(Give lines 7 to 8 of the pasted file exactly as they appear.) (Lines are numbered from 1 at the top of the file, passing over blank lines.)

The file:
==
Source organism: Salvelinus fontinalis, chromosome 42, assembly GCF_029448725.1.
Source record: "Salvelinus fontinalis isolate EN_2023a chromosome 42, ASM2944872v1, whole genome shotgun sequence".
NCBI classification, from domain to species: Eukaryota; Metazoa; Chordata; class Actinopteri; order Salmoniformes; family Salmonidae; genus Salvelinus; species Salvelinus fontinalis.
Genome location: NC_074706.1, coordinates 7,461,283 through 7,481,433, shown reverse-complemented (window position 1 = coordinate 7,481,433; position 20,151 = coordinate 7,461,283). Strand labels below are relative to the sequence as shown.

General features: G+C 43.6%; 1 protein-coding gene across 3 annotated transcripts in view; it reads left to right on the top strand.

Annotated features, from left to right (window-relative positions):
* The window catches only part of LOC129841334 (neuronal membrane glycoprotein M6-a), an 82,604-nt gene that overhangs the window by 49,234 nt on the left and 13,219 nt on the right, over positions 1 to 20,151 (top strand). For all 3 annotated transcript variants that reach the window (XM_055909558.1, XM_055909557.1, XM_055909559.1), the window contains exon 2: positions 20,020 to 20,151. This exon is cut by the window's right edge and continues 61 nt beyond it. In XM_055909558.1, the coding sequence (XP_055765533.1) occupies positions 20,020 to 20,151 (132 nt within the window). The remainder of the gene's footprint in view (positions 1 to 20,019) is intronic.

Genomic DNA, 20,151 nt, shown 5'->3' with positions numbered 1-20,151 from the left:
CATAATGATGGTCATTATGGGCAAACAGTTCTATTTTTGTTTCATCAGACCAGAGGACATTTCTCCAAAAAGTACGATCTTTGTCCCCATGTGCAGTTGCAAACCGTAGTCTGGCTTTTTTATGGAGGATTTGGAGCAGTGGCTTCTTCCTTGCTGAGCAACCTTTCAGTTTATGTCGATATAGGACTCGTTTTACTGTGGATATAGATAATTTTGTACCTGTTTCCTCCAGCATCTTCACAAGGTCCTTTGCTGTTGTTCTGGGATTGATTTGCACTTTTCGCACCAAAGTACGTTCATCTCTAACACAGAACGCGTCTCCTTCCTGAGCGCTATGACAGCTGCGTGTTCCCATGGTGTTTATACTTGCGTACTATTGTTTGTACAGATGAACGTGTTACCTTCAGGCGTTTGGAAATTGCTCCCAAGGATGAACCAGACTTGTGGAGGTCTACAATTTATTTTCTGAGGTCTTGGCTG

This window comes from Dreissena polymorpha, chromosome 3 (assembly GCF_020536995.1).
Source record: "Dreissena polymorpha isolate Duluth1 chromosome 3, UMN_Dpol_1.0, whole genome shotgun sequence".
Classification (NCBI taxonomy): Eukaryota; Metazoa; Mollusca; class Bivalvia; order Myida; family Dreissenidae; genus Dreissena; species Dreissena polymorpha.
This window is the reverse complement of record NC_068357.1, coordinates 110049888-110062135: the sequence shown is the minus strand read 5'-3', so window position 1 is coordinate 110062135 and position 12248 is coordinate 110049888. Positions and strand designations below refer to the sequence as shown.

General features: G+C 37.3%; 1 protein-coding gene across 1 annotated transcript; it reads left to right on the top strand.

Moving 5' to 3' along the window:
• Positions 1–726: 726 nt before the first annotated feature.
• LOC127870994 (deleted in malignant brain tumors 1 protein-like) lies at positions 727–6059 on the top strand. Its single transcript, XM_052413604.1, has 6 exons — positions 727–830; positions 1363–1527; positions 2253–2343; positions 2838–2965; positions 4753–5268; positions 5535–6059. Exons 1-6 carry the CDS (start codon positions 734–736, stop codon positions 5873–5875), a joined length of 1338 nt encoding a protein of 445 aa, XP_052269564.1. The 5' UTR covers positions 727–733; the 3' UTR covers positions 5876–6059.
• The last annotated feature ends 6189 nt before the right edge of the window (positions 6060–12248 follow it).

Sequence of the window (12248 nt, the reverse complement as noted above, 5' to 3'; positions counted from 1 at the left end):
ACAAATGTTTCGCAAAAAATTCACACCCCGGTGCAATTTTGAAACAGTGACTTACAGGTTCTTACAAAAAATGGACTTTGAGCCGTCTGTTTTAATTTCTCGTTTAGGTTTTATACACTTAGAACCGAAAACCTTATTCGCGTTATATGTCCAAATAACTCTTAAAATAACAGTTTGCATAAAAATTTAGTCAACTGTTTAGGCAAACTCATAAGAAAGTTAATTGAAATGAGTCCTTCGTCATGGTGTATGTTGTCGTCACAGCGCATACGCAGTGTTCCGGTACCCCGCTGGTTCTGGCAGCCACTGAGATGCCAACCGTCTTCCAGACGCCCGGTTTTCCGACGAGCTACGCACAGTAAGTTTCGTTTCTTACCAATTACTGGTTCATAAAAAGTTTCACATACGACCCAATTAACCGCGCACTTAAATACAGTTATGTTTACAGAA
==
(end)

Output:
* The window catches only part of LOC129841334 (neuronal membrane glycoprotein M6-a), an 82,604-nt gene that overhangs the window by 49,234 nt on the left and 13,219 nt on the right, over positions 1 to 20,151 (top strand). For all 3 annotated transcript variants that reach the window (XM_055909558.1, XM_055909557.1, XM_055909559.1), the window contains exon 2: positions 20,020 to 20,151. This exon is cut by the window's right edge and continues 61 nt beyond it. In XM_055909558.1, the coding sequence (XP_055765533.1) occupies positions 20,020 to 20,151 (132 nt within the window). The remainder of the gene's footprint in view (positions 1 to 20,019) is intronic.

Genomic DNA, 20,151 nt, shown 5'->3' with positions numbered 1-20,151 from the left: